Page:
My idea of a great choice for a place to eat on vacation is a restaurant with a story behind it. Here are seven historic restaurants that fit that criteria — from Prohibition rum-runners to 1980s drug-runners; from authentic 1920s grand hotel to an authentic 1950s diner.
Unique Eats, Bars & Seafood Shacks
Three of my favorite stops in the Keys are a little hard to find, and that’s part of their charm. They’re off the Overseas Highway in neighborhoods — and they’re worth discovering.
FORT LAUDERDALE — The Southport Raw Bar is a favorite of locals, and you’ll love it, too. The water view down a canal filled with sailboats is awesome, and the seafood is fresh and tasty. This well-known, yet hidden, eatery is filled exudes ‘Old Florida’ ambience. A great place to wile away an afternoon, or take a friend to dinner.
Everyone wants to discover that funky inexpensive spot where locals go. In Key West, that would be Hogfish Bar & Grill on Stock Island, which wins raves for fresh off-the-boat seafood.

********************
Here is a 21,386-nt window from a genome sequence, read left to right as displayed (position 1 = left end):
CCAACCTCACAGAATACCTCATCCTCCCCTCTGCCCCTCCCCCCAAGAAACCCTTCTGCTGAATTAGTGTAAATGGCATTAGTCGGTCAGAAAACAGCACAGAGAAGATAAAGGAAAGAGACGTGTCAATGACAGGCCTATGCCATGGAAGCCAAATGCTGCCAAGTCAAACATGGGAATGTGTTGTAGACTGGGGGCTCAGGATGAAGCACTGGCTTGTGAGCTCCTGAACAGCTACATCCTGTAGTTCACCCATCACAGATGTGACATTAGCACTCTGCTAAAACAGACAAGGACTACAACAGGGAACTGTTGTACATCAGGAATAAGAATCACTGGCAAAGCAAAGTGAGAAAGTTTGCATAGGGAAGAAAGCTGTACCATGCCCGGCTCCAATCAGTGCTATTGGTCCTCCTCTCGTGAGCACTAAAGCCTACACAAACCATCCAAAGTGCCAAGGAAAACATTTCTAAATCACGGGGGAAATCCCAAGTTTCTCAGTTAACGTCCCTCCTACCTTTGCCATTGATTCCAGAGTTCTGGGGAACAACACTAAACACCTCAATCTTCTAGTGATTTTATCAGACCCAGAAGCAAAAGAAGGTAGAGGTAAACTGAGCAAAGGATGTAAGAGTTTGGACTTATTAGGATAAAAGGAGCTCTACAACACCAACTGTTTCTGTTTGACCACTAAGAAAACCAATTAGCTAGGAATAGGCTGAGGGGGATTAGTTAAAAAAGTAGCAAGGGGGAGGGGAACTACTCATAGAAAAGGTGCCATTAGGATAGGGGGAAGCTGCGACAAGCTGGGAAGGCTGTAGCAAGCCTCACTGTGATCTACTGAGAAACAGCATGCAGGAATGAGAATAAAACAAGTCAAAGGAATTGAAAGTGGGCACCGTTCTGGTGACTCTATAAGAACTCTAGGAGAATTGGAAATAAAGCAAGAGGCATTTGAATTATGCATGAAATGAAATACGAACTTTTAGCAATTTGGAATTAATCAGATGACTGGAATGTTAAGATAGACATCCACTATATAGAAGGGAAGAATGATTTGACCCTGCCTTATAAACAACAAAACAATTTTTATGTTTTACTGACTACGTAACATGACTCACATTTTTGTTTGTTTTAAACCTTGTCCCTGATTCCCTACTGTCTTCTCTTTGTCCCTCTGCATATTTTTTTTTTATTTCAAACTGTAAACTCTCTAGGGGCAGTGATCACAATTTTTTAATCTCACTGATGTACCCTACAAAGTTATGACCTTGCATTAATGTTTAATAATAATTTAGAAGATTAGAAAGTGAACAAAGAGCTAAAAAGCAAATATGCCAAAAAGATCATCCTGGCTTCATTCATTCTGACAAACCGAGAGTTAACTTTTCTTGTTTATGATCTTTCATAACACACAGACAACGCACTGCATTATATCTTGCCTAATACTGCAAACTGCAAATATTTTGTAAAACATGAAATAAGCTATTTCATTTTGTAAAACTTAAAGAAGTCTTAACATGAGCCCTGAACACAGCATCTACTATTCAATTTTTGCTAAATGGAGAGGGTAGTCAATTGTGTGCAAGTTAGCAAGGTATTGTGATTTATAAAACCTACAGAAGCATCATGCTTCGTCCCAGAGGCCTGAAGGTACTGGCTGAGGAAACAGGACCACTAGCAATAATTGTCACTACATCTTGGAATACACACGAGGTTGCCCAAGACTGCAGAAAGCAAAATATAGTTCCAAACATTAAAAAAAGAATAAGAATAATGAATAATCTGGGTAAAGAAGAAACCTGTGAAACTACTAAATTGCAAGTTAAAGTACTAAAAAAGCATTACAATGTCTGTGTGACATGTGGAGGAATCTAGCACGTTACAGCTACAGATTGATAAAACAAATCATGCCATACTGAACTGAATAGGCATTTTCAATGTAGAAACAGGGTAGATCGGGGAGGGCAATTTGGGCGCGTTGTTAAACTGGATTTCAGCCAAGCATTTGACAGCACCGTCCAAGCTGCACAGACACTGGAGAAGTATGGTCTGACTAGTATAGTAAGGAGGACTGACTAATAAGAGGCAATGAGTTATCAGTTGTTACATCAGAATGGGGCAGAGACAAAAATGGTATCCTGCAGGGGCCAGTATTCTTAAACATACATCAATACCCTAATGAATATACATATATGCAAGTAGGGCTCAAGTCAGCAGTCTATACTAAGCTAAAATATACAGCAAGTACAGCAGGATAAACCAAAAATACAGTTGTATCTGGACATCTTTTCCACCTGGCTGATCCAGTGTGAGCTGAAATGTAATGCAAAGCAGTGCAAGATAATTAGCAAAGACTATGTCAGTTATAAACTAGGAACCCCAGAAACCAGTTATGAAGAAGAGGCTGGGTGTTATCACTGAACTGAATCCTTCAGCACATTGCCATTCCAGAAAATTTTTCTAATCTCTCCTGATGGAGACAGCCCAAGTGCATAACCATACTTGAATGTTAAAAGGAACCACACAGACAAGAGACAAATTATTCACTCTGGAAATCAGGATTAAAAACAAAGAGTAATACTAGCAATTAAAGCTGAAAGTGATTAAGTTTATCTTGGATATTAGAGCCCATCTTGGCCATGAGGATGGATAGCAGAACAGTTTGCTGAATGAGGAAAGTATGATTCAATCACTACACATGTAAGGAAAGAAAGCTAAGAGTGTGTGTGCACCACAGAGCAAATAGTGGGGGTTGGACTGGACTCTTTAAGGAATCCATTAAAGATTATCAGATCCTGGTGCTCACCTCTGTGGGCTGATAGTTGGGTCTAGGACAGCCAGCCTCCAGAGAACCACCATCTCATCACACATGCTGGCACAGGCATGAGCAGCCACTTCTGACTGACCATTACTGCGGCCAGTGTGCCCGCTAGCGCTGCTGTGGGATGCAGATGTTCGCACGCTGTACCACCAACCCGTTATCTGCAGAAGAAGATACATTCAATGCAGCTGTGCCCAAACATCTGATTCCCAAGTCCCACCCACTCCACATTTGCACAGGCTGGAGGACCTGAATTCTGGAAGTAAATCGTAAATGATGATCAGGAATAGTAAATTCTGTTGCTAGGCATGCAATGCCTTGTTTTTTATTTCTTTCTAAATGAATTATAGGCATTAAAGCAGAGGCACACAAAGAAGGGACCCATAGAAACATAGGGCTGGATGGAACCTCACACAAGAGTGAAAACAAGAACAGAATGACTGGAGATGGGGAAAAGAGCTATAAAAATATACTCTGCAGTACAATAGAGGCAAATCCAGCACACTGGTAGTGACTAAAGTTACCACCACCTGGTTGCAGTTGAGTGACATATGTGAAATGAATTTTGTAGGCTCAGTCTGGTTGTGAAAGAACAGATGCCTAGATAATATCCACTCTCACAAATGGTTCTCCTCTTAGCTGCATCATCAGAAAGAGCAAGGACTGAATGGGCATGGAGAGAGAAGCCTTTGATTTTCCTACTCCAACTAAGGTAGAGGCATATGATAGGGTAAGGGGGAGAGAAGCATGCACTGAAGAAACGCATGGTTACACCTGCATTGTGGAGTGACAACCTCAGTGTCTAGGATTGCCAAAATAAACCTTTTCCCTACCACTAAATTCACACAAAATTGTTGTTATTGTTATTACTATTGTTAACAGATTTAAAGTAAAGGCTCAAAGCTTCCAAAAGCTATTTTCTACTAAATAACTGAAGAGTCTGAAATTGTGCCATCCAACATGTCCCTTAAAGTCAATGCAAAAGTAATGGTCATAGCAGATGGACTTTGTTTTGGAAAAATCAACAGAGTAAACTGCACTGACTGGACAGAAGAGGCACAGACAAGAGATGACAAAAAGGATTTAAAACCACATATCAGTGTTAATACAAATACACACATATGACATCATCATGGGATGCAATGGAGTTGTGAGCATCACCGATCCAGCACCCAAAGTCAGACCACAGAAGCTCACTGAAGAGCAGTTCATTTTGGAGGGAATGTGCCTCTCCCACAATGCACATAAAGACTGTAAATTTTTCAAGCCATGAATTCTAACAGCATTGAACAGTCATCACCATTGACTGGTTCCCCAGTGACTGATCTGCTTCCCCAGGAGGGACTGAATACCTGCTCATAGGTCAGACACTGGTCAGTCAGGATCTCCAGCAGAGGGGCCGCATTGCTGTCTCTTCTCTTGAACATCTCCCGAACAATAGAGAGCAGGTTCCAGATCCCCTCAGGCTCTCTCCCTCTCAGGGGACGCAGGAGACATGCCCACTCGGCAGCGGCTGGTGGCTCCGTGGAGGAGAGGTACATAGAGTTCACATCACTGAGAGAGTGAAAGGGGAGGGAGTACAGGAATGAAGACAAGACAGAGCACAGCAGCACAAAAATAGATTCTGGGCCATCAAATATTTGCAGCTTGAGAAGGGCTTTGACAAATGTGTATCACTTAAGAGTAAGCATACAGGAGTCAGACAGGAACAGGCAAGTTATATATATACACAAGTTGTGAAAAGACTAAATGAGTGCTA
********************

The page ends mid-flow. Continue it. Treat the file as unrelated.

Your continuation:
Peace River Seafood in Punta Gorda is a true Florida crab shack; they don’t come more authentic than this. From its 1927 Cracker cabin to the buckets of fresh blue crabs, it’s a little piece of old Florida.
Fort Lauderdale’s Rustic Inn is a classic. Their “world famous garlic crabs” draw hundreds of people every night to this old Florida restaurant, tucked away on Ravenswood Road, just west of Fort Lauderdale-Hollywood International Airport. You’ll find it from the sound of wooden mallets pounding on the table every few minutes.
Lionfish are gobbling up native species on Florida Keys reefs. Now you can gobble them up instead. Several Florida restaurants are serving lionfish, said to be delicious.
FORT PIERCE — This iconic beach bar draws an amazing mix of bikers, tourists, locals and retirees to the north end of Hutchinson Island, and the staff here really hustles to deliver the food and drinks with chaotic precision.
Howley’s Diner has been there for 60 years. It’s not just retro, this West Palm Beach diner is the real deal — from its terrazzo floors to its tin ceiling.
TITUSVILLE — Some say it’s touristy; some say it’s authentic. But pretty much everyone agrees that the hushpuppies at Dixie Crossroads are irresistible.